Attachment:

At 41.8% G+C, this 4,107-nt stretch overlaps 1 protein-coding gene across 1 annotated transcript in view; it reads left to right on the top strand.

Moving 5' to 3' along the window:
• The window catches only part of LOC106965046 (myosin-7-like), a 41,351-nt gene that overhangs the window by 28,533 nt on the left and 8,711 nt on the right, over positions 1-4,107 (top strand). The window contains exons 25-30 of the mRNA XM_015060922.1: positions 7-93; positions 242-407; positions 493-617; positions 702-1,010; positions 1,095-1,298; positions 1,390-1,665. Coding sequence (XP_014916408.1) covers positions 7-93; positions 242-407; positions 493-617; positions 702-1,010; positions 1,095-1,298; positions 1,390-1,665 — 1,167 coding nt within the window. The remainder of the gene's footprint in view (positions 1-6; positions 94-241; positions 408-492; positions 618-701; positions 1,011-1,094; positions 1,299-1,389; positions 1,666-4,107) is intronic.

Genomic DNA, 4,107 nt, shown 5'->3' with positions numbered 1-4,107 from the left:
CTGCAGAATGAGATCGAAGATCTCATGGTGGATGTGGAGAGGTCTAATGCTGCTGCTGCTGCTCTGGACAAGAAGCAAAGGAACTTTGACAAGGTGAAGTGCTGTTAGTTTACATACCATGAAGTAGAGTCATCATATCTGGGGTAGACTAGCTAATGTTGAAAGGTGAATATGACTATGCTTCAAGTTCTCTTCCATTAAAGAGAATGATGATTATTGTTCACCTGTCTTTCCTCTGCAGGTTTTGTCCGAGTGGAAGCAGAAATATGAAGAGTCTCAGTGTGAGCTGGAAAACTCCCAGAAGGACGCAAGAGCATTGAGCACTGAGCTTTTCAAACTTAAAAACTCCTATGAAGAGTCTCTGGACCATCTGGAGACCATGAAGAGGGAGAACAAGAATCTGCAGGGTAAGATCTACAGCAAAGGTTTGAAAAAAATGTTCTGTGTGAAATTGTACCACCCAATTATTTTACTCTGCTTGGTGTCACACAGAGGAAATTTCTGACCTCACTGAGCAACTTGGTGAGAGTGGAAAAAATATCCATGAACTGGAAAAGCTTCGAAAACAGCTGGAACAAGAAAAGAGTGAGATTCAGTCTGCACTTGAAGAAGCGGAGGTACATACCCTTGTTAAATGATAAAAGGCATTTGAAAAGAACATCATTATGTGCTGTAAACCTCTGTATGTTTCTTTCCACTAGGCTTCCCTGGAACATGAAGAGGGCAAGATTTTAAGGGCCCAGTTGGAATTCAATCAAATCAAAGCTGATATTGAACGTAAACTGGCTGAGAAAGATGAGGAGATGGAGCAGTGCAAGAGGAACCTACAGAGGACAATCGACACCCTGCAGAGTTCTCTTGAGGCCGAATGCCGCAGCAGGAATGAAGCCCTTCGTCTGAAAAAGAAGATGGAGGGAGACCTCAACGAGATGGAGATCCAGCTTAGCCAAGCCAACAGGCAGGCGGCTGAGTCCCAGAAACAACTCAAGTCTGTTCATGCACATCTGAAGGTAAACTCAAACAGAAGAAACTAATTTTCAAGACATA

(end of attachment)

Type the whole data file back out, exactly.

At 41.8% G+C, this 4,107-nt stretch overlaps 1 protein-coding gene across 1 annotated transcript in view; it reads left to right on the top strand.

Moving 5' to 3' along the window:
• The window catches only part of LOC106965046 (myosin-7-like), a 41,351-nt gene that overhangs the window by 28,533 nt on the left and 8,711 nt on the right, over positions 1-4,107 (top strand). The window contains exons 25-30 of the mRNA XM_015060922.1: positions 7-93; positions 242-407; positions 493-617; positions 702-1,010; positions 1,095-1,298; positions 1,390-1,665. Coding sequence (XP_014916408.1) covers positions 7-93; positions 242-407; positions 493-617; positions 702-1,010; positions 1,095-1,298; positions 1,390-1,665 — 1,167 coding nt within the window. The remainder of the gene's footprint in view (positions 1-6; positions 94-241; positions 408-492; positions 618-701; positions 1,011-1,094; positions 1,299-1,389; positions 1,666-4,107) is intronic.

Genomic DNA, 4,107 nt, shown 5'->3' with positions numbered 1-4,107 from the left:
CTGCAGAATGAGATCGAAGATCTCATGGTGGATGTGGAGAGGTCTAATGCTGCTGCTGCTGCTCTGGACAAGAAGCAAAGGAACTTTGACAAGGTGAAGTGCTGTTAGTTTACATACCATGAAGTAGAGTCATCATATCTGGGGTAGACTAGCTAATGTTGAAAGGTGAATATGACTATGCTTCAAGTTCTCTTCCATTAAAGAGAATGATGATTATTGTTCACCTGTCTTTCCTCTGCAGGTTTTGTCCGAGTGGAAGCAGAAATATGAAGAGTCTCAGTGTGAGCTGGAAAACTCCCAGAAGGACGCAAGAGCATTGAGCACTGAGCTTTTCAAACTTAAAAACTCCTATGAAGAGTCTCTGGACCATCTGGAGACCATGAAGAGGGAGAACAAGAATCTGCAGGGTAAGATCTACAGCAAAGGTTTGAAAAAAATGTTCTGTGTGAAATTGTACCACCCAATTATTTTACTCTGCTTGGTGTCACACAGAGGAAATTTCTGACCTCACTGAGCAACTTGGTGAGAGTGGAAAAAATATCCATGAACTGGAAAAGCTTCGAAAACAGCTGGAACAAGAAAAGAGTGAGATTCAGTCTGCACTTGAAGAAGCGGAGGTACATACCCTTGTTAAATGATAAAAGGCATTTGAAAAGAACATCATTATGTGCTGTAAACCTCTGTATGTTTCTTTCCACTAGGCTTCCCTGGAACATGAAGAGGGCAAGATTTTAAGGGCCCAGTTGGAATTCAATCAAATCAAAGCTGATATTGAACGTAAACTGGCTGAGAAAGATGAGGAGATGGAGCAGTGCAAGAGGAACCTACAGAGGACAATCGACACCCTGCAGAGTTCTCTTGAGGCCGAATGCCGCAGCAGGAATGAAGCCCTTCGTCTGAAAAAGAAGATGGAGGGAGACCTCAACGAGATGGAGATCCAGCTTAGCCAAGCCAACAGGCAGGCGGCTGAGTCCCAGAAACAACTCAAGTCTGTTCATGCACATCTGAAGGTAAACTCAAACAGAAGAAACTAATTTTCAAGACATA